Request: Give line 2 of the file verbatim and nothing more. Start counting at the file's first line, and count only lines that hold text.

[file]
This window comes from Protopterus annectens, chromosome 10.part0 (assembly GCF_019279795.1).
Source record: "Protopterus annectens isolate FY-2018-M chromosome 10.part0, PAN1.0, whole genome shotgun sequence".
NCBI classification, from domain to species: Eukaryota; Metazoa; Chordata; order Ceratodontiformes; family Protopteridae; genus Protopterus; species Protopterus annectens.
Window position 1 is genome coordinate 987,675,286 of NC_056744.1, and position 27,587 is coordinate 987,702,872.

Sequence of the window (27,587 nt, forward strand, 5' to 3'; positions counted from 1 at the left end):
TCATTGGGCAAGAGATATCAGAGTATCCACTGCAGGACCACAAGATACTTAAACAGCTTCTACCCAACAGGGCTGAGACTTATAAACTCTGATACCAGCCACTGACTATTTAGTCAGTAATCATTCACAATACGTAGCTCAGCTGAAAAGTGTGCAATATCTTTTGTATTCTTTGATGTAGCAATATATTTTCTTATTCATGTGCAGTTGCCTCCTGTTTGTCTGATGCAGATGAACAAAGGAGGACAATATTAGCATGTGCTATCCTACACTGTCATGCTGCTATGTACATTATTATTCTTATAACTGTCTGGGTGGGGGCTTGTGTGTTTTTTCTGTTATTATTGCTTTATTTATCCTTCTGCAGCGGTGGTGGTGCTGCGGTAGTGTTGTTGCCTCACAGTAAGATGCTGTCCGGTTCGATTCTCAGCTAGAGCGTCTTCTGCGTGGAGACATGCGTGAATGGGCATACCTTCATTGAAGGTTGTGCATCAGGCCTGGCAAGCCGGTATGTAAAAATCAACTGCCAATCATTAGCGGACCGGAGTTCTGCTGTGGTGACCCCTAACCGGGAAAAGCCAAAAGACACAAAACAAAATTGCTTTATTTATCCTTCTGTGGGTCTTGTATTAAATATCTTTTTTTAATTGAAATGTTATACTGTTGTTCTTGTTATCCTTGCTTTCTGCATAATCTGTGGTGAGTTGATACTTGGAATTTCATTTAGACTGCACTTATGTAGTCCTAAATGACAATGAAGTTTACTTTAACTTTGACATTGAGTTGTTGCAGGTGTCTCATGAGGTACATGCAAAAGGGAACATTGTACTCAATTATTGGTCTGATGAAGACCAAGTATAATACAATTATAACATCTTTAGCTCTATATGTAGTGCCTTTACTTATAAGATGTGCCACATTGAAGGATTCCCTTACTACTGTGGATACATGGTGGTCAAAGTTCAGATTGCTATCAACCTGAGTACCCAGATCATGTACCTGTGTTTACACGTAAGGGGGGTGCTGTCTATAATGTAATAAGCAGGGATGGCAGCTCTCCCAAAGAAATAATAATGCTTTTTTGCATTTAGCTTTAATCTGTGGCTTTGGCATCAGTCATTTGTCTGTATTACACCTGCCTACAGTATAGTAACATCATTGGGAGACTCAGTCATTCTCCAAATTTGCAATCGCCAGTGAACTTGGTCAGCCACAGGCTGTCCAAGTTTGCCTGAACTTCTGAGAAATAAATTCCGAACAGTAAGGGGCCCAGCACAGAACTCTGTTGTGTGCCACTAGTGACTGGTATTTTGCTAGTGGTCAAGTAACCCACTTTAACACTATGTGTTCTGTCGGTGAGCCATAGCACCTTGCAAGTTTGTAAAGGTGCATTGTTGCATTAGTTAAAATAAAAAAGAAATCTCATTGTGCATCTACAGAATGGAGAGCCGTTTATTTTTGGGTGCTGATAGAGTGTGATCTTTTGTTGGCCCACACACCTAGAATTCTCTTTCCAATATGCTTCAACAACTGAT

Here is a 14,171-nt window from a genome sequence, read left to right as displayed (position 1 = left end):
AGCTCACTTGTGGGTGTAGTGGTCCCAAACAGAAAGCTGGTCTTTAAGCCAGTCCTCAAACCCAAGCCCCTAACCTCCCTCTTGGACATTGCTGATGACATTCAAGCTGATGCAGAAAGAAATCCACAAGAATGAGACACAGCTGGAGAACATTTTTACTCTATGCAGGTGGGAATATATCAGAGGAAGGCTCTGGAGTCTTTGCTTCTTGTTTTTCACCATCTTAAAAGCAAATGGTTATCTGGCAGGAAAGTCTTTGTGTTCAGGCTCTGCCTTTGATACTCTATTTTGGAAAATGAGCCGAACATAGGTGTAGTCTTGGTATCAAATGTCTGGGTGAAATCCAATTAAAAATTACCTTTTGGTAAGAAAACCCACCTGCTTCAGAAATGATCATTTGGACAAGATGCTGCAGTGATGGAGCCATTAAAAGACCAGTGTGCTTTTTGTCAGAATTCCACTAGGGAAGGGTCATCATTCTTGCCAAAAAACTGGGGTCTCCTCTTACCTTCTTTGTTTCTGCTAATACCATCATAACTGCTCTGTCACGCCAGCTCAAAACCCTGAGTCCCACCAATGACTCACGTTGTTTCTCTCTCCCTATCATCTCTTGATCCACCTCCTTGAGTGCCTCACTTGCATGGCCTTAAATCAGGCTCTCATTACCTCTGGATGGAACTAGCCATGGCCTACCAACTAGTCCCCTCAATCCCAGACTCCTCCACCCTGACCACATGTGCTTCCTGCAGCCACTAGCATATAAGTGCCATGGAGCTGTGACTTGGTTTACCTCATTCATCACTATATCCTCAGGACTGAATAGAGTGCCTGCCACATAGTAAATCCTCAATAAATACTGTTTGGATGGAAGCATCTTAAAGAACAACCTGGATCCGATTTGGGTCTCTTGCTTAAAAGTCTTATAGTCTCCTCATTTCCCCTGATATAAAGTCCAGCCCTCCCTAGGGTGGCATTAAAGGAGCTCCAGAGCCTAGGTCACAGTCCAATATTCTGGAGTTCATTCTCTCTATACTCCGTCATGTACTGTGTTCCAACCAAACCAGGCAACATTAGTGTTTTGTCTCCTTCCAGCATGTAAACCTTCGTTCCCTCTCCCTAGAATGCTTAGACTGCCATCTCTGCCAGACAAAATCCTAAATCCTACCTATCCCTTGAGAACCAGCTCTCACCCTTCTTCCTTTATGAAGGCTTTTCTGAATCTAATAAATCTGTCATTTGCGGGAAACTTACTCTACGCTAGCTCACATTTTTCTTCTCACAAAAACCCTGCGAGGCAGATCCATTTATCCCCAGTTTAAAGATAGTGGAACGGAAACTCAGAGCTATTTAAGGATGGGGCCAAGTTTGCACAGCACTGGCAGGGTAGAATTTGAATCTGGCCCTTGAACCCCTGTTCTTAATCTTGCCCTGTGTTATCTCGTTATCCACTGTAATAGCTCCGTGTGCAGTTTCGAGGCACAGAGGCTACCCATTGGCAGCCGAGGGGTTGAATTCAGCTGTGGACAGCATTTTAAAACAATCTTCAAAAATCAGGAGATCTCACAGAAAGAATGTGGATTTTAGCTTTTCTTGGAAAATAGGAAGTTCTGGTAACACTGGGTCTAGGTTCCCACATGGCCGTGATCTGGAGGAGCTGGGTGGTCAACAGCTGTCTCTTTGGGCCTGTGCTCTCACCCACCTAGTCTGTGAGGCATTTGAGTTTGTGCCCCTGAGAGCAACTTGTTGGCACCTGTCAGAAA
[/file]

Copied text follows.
Source record: "Protopterus annectens isolate FY-2018-M chromosome 10.part0, PAN1.0, whole genome shotgun sequence".